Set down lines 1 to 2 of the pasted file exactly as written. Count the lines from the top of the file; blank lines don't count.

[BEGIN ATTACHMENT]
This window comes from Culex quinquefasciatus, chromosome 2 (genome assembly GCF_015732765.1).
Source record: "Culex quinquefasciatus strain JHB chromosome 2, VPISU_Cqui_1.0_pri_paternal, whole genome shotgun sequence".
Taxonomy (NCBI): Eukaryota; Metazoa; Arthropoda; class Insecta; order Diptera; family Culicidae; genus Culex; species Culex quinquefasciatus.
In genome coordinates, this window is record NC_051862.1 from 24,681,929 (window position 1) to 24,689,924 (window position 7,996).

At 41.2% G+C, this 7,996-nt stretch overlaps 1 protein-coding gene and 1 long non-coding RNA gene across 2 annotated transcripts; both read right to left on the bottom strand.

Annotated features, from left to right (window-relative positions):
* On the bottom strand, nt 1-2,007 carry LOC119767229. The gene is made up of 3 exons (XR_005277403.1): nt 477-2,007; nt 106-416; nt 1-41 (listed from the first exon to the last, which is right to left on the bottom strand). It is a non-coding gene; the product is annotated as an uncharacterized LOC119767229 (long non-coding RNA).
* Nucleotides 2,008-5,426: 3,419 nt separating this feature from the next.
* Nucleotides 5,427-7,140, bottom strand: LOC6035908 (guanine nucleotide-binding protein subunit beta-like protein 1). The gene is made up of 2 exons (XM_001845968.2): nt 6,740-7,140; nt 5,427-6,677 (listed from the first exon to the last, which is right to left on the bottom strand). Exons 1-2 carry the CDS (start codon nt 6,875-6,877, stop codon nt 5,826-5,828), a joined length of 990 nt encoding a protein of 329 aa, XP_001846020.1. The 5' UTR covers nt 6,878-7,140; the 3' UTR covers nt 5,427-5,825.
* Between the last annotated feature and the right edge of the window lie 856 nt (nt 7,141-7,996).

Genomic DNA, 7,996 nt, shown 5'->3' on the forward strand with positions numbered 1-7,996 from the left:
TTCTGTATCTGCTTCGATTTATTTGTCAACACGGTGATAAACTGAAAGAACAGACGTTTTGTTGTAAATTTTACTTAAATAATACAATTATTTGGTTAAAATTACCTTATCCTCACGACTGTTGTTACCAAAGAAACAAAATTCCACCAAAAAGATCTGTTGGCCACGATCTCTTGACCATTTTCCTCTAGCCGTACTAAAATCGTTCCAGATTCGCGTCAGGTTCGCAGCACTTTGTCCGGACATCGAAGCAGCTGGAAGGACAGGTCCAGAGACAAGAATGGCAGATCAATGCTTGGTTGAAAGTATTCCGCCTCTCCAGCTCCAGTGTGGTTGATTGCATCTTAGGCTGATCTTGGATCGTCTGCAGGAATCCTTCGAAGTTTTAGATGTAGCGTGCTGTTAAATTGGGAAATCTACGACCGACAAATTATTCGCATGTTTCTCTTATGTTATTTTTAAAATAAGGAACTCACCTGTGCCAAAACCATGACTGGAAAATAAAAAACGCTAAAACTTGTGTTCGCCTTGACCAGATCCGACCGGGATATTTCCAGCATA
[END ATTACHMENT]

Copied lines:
This window comes from Culex quinquefasciatus, chromosome 2 (genome assembly GCF_015732765.1).
Source record: "Culex quinquefasciatus strain JHB chromosome 2, VPISU_Cqui_1.0_pri_paternal, whole genome shotgun sequence".